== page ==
The Scottish government has announced a set of measures aimed at giving it more flexibility in offering patient access to new expensive medicines for rare and end-of-life conditions.
The measures include allowing the health technology assessment body, the Scottish Medicines Consortium, to give such products a conditional approval for use on the Scottish National Health Service on the basis of interim data, subject to ongoing data collection and future reassessment, where before it might have rejected them.
But at the same time the SMC will lose its role in deciding on the availability of “true ultra-orphan” drugs – i.e., those intended for one of a small number of very rare conditions – where normal cost-effectiveness criteria may not apply.
Other measures to be taken include earlier price discussions with pharmaceutical companies on ultra-orphan drugs, wider use of more complex managed access schemes rather than simple discounts, and a greater role for patients in SMC decision-making processes.
In addition, a “multi-agency” taskforce is to be set up involving all stakeholders to discuss how to take advantage of the opportunities arising in future through the way that new medicines are introduced to the market.
The moves are the outcome of the Review Of Access to New Medicines, which was conducted by Dr Brian Montgomery and published on Dec. 14. They were announced
by Scottish health secretary Shona Robison, who said she would be taking forward all the recommendations made in the report.
Access to new drugs for rare or end-of-life (EOL) conditions has substantially increased in recent years, but “we wanted to go further”, Robison said. “The reforms I am announcing today will help more patients to get better access to treatments that can give them longer, better quality lives.”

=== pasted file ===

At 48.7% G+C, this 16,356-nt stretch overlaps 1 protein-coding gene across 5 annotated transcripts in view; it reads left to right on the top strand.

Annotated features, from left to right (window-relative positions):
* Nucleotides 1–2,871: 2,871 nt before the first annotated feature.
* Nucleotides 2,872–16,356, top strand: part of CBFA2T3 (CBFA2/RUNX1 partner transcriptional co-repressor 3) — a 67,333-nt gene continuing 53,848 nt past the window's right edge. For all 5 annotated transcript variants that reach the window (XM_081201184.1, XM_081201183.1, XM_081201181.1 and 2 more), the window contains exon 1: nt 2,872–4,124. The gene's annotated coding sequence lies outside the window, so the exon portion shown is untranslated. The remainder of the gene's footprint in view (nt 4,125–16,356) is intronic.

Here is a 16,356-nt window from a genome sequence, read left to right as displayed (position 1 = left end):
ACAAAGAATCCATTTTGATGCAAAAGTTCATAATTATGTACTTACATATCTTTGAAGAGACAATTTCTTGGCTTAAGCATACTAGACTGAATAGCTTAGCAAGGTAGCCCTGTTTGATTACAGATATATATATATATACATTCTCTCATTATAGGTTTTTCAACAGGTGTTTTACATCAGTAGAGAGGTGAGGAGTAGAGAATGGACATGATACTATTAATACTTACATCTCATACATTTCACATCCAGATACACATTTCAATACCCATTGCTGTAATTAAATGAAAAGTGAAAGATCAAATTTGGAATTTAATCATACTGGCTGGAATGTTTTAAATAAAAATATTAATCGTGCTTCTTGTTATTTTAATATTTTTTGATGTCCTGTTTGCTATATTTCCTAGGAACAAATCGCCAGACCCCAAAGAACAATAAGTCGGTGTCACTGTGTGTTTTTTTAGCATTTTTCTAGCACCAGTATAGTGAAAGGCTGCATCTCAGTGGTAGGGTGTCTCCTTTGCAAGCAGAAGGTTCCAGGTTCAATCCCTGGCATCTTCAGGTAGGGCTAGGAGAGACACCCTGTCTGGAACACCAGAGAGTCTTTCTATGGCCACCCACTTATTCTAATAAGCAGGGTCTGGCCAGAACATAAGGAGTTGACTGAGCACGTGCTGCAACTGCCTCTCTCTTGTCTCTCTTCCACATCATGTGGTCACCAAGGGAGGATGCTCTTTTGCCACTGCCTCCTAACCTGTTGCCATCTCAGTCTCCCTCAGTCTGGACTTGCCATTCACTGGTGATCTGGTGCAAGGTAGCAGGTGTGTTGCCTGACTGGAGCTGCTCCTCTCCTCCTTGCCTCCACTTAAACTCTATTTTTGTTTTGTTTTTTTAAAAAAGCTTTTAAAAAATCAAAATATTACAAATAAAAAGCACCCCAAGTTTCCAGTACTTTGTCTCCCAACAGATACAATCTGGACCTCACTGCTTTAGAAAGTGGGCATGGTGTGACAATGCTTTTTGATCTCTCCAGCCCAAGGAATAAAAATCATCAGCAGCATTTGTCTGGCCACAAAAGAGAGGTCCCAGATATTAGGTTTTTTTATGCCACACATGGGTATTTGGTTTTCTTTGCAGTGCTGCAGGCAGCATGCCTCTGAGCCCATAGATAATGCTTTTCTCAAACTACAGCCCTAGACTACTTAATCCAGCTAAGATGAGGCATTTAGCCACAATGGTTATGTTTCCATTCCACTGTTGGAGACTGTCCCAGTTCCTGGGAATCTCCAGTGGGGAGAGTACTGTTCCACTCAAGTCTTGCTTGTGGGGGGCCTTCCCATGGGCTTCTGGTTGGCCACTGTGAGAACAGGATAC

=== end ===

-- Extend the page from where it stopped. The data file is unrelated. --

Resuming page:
While acknowledging that the Scottish government, the SMC and the NHS had “worked hard” to reform access to new medicines, Robison said “we now need pharmaceutical companies to do their bit by bringing forward much fairer prices for new medicines so that access is as wide as possible for the people of Scotland.”
Sandra Auld, Scotland director of the Association of the British Pharmaceutical Industry, welcomed the review, saying that it had focused on “what is best for patients, a focus we endorse” and that the review had been run in an “open and consultative manner.” She particularly praised the plans for earlier price discussions and the alternative pathway for ultra-orphans.
“We now need pharmaceutical companies to do their bit by bringing forward much fairer prices” – Scottish health secretary Shona Robison
How Is The System Working?
was set up to look at how changes to SMC processes introduced in 2014 have improved access to drugs for rare and end of life conditions, and at how the whole system for getting patient access to new drugs quickly is working.
The 2014 changes were made after a “Task and Finish Group” (T&FG) was set up in 2013 to review the SMC’s processes. It made nine recommendations, including new definitions for EOL and ultra-orphan drugs and a new decision making framework for assessing them, all of which were accepted. The changes were known collectively as the “new approach.” (“Three ways Scottish HTA reforms could benefit pharma” “Scrip”
At the same time, health boards were give greater flexibility in considering drugs for Individual Patient Treatment Requests (IPTRs), which further increased access, while the Rare Conditions Medicines Fund was replaced in October 2014 by the New Medicines Fund to support cost of EOL, orphan and ultra-orphan medicines.
Following the changes, 26 new drugs were approved under the new processes, but it was felt that with new treatments coming to market it was time to assess progress to date and ensure the systems were keeping pace and meeting patient expectations.